The Early Science of Cannabis
Trevor Grice's opening remark on cannabis was a prediction that one day it would be the source of wonderful medicines - and among pro-pot activists: FreeRob Cannabis told me that it was a substance naturally found in the body, so how could it be bad for you? This isn't quite right; researchers are starting to appreciate how different the cannabinoids in the cannabis plant are from the substances in the brain that switch on the same brain receptors." Put more accurately in the words of Professor Trevor Robbins, giving evidence to the Lords on behalf of the Medical Research Council: 'Cannabinoid pharmacology has exploded in the past decade ... opening up all sorts of exciting possibilities.'
Put simply, the old theory was that THC had its effect by dissolving in the membranes which surround body cells and 'perturbing' them: disrupting the flow of signals between cells. This is the way that both alcohol and general anaesthetics work. But the theory didn't explain why if THC could be effective at such extraordinarily low doses - one-thousandth of that needed for alcohol - its action on cells was essentially the same.
The anomaly was explained in 1990 when Tom Bonner and Liza Matsuda of the US National Institute of Health in Bethesda, Maryland proved the existence in certain cells of a 'receptor' activated by THc. A receptor is a single protein, made up of about 500 molecules, which sits on the cell wall and can create alterations in the cell's activity - but only if it is triggered by certain chemical substances which 'bind' to it. An analogy often used is with a lock that can only be opened by certain chemical keys.
It had been a chance discovery for Bonner and Matsuda, molecular biologists with no special interest in cannabis - unlike the man who now, at the age of sixty, picked up the baton. For a drug to act on a receptor it has to have certain structural similarities to a chemical used in the transmission of the body's own nerve impulses. Heroin and morphine act by mimicking the action of the 'neurotransmitter' named endorphin, which produces its pleasurable effects when, for example, we take exercise or go to sleep. Professor Raphael Mechoulam of the Hebrew University of Jerusalem renewed his quest for what he calls 'the chemistry of emotion', and began to hunt for a neurotransmitter chemically similar to THc.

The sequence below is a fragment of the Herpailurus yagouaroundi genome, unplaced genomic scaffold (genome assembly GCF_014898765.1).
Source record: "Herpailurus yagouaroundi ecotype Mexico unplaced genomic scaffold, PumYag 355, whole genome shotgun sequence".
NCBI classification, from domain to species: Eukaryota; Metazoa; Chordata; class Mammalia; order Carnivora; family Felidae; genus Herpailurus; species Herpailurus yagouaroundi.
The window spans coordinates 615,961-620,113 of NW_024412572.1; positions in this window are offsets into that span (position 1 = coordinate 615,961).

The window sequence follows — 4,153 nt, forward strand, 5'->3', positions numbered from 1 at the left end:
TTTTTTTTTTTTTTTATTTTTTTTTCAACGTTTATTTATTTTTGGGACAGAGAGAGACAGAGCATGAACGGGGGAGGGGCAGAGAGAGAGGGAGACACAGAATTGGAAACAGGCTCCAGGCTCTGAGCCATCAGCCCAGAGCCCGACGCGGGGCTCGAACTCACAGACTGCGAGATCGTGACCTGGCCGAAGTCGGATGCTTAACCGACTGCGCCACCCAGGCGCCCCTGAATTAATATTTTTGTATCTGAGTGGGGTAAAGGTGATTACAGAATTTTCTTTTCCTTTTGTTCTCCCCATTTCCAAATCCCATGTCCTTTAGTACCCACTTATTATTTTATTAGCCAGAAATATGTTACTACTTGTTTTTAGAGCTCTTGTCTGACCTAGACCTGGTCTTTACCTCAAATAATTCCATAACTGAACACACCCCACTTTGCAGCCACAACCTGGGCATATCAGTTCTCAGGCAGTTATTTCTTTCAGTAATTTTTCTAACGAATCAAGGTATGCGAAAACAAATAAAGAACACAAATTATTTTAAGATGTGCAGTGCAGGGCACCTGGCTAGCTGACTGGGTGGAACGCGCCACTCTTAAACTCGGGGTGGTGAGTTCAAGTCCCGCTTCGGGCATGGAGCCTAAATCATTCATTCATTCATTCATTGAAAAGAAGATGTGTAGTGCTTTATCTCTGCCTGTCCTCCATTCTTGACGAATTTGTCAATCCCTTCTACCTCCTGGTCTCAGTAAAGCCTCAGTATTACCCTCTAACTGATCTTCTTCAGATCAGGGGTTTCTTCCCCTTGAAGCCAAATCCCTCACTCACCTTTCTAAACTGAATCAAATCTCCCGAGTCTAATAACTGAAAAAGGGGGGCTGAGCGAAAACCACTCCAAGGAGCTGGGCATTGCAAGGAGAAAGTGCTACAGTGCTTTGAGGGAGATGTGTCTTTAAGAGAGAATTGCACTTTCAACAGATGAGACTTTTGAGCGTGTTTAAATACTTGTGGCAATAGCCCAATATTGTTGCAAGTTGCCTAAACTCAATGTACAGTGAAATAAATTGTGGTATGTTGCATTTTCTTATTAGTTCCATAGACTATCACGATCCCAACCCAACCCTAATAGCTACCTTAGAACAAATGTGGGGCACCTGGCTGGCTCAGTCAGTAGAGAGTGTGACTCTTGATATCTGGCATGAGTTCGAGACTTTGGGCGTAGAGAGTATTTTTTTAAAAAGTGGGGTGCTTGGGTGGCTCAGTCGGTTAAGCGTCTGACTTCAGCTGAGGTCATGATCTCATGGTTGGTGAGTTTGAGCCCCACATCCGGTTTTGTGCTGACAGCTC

The professor, whose family escaped to Palestine from Nazi occupied Bulgaria, had still been in his early thirties when he transformed our understanding of cannabis by discovering THc.
This substance wasn't the first of the cannabinoids (the chemicals found only in cannabis) to be isolated; this had been cannabinol, which was found in 1895 by a team at the Cambridge University Medical School. The end of the previous century had seen a burst of work led by Walters Ernest Dixon, the Salters Research Fellow, who took a benign view of smoking cannabis, which he said could be placed 'in the same category as coffee, tea and cola. It is not dangerous and its effects are never alarming, and I have come to regard it in this form as a useful and refreshing stimulant and food accessory.f In fact cannabinol is a degradation product - none is found in fresh cannabis - and it's only a tenth as psychoactive as the new substance Raphael Mechoulam isolated in 1964.
'We were the first to obtain THC in a pure form and to demonstrate its structure. I thought cannabis was a good topic to work on because it was the most prevalent drug in the world, even then in the 1960s, but the active compound had never been isolated. People had worked on opium and discovered morphine about 200 years ago, and cocaine was discovered in the mid nineteenth century. They are both easy to obtain using nineteenth-century techniques. But the cannabinoids form a horrible complex mixture. There are about eighty, and we've identified about twelve major compounds. They have to be separated by techniques that weren't available many years ago.'
Mechoulam's skills of analysis were called on ten years ago by archaeologists excavating a Roman site twenty kilometres south of Jerusalem. They had found the remains of a fourteen-year old girl who had died in childbirth, together with something that had been burnt on a brazier beside her bed. 'When we analysed the ashes we found traces, not of Delta 9 THC, which you find in cannabis, but of Delta 8 THc. When you burn cannabis part of it is converted to Delta 8, which is extremely stable. In fact it had been there for 1,600 years. They had burnt cannabis next to the bed: at that time people had used cannabis to reduce pain or help in childbirth.' The discovery strengthened Mechoulam's belief in the medical potential of cannabis - a belief that would create some coolness with his old friend Gabriel Nahas.
Then came the discovery of the receptors that were 'switched on' by THC, found largely in cells in the brain and the spinal cord. Mechoulam's team began looking for a substance in the brain that would bind to them. The original experimental material was cows' brains, but it wasn't until the team moved over to the un-kosher alternative of pigs' brains that they were able to collect measurable amounts of a promising-looking candidate.
This substance bound to the receptors, but this was not proof that it switched them on. (,Ligands' - chemicals that bind to receptors - can be 'agonists' which create changes in the cell, or 'antagonists' which have no action but stop the receptor being triggered by an agonist.) Mechoulam turned to a British colleague, Dr Roger Pertwee of Aberdeen University Medical School, for help.
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